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Did a delay in police response give shooter more time?

The decision by law enforcement to hold off on entering the Pulse club - where more than 100 people were shot, 49 of them killed - immediately raised questions among experts in police tactics.

Lights from police vehicles light up the scene infront of the Pulse club in Orlando, Florida on June 12, 2016. (MANDEL NGAN/AFP/Getty Images)

As the largest mass shooting in modern U.S. history began to unfold, an off-duty police officer working at a gay nightclub exchanged gunfire with the suspect. But three hours passed before a SWAT team stormed the building and brought the attack to an end.

The decision by law enforcement to hold off on entering the Pulse club - where more than 100 people were shot, 49 of them killed - immediately raised questions among experts in police tactics. They said the lessons learned from other mass shootings show that officers must get inside swiftly - even at great risk - to stop the threat and save lives.

"We live in a different world. And action beats inaction 100 percent of the time," said Chris Grollnek, an expert on active-shooter tactics and a retired police officer and SWAT team member.

Authorities in Orlando say the situation changed from an active-shooter scenario to a hostage situation once gunman Omar Mateen made it into one of the bathrooms where club-goers were hiding. He first had a shootout with the off-duty officer at the club's entrance. Then two other officers arrived and the firing continued.

Experts say there's a big difference between responding to a lone gunman and a shooter who has hostages.

In active-shooter situations, police are now trained to respond immediately, even if only one or two officers are available to confront the suspect. In a hostage crisis, law enforcement generally tries to negotiate.

Once in the restroom, Mateen called 911 and made statements pledging allegiance to the Islamic State, Orlando Police Chief John Mina said Monday.

That's when the shooting stopped and hostage negotiators began talking with him, the chief said.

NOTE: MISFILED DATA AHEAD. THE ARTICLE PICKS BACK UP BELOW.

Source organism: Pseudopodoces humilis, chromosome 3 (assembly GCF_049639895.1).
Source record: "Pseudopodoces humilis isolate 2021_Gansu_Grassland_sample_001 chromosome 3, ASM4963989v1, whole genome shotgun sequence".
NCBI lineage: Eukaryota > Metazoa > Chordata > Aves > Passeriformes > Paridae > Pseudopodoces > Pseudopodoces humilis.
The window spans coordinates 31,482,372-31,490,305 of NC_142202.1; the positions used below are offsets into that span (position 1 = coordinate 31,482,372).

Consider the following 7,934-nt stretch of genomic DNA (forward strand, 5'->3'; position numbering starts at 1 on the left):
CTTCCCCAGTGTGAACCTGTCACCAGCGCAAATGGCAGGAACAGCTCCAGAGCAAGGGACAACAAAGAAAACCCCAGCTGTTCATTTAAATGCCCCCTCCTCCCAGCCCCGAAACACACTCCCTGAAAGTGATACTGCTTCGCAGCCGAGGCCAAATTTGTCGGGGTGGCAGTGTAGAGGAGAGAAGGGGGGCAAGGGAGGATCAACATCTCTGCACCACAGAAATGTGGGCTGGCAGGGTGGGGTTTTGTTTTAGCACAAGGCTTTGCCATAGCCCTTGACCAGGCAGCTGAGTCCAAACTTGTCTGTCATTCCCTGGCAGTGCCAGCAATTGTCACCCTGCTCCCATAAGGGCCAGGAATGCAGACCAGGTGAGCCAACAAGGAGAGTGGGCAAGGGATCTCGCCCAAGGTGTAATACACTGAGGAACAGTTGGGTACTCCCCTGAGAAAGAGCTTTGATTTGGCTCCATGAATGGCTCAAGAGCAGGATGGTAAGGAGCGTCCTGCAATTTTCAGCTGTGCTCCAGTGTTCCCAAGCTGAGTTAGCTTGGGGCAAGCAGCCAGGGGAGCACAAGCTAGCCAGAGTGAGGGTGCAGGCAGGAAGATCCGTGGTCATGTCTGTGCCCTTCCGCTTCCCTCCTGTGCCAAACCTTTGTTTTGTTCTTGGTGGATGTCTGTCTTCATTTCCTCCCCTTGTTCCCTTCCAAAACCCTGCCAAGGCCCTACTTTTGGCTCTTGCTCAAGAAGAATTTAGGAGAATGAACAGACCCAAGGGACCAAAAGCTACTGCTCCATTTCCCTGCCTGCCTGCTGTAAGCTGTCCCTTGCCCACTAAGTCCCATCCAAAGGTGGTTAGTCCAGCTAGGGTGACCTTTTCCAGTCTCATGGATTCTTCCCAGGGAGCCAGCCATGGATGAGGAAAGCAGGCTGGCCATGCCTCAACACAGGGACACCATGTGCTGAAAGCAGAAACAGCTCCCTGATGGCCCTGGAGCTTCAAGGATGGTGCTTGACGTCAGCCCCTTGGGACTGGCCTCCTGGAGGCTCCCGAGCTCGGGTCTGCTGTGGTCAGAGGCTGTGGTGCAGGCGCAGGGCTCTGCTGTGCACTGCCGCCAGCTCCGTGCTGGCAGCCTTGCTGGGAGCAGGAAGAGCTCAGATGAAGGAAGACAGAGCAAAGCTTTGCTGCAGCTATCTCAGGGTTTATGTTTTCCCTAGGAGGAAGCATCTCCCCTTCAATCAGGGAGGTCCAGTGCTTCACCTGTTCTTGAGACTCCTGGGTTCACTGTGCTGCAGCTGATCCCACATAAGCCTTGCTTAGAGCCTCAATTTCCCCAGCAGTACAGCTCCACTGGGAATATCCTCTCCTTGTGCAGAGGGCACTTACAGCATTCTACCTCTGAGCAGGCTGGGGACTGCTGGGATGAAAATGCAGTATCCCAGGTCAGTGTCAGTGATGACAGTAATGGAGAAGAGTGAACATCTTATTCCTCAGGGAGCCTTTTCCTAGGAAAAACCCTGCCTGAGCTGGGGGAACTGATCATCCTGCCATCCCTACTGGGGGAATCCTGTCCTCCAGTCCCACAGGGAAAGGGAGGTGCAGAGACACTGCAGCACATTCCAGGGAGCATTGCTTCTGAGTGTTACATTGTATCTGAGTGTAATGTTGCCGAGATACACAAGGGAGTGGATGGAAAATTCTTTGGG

"We had a team of crisis negotiators that talked to the suspect, trying to get as much information as possible, what we could do to help resolve the situation ... He wasn't asking a whole lot, and we were doing most of the asking," Mina said.

But Mateen soon began talking about explosives and bombs, leading Mina to decide about 5 a.m. to detonate an explosive on an exterior wall to prevent potentially greater loss of life. The explosives did not penetrate the wall completely, so an armored vehicle was used to punch a 2-foot-by-3-foot hole in the wall about 2 feet from the ground.

"We knew there would be an imminent loss of life," Mina said.

Hostages started running out, as did Mateen, who was killed in a shootout with SWAT team members. It turned out there were no explosives.

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Police tactics changed after the 1999 massacre at Columbine High School, where the first officers to arrive exchanged fire with the gunmen but then stopped and waited for the SWAT team. That took 45 minutes. By then, Eric Harris and Dylan Klebold had killed 12 students and a teacher.

At the time, the standard police practice was to set up a perimeter, wait for SWAT officers and then go inside. Authorities began to realize that the delayed response gave suspects more time to kill.

"We can't just let him have free rein and continue to shoot," said Ben Tisa, a former FBI agent and former SWAT team member.

Experts point to other mass shootings where a delay in confronting the shooter probably gave the gunman time to maneuver and attack. A mass shooting in 1984 at a McDonald's in San Ysidro, California, offered one of the earliest lessons, with 21 people being killed and 19 wounded before a SWAT team killed the gunman about 45 minutes later.

Incorrect or incomplete information is typical during police emergencies. And the gravity of the decisions is not lost on SWAT teams and their commanders. Civilian lives are at risk, along with those of police officers who are often outgunned by suspects.

"You have split seconds," said Thor Eells, commander of the Colorado Springs Police Department and chairman of the board of the National Tactical Officers Association.

Almost immediately after the shooting began, the nightclub posted a note on its Facebook page telling people to get out and "keep running."

Grollnek, a consultant who conducts active-shooter training for law enforcement, said that's another lesson from other mass shootings: Civilians can't expect to stay safe by heeding the old advice to hide or shelter in place.

"The problem is we're failing to evolve by learning the lesson that hiding does not work," he said. "Running works. Everyone who escapes to tell their story says, 'I ran away. I heard a noise on my left, and I went to my right and I got out.'"

But Grollneck reserved his anger for the police commanders in Florida who didn't allow SWAT team members to enter until several hours after the shooter began the attack.

"How have we failed so poorly that we did not learn our lesson ... when we see SWAT teams respond and not making entry creates victims," he said. "Period. End of story."

Associated Press writers Curt Anderson in Miami and Mike Schneider in Orlando contributed to this report.

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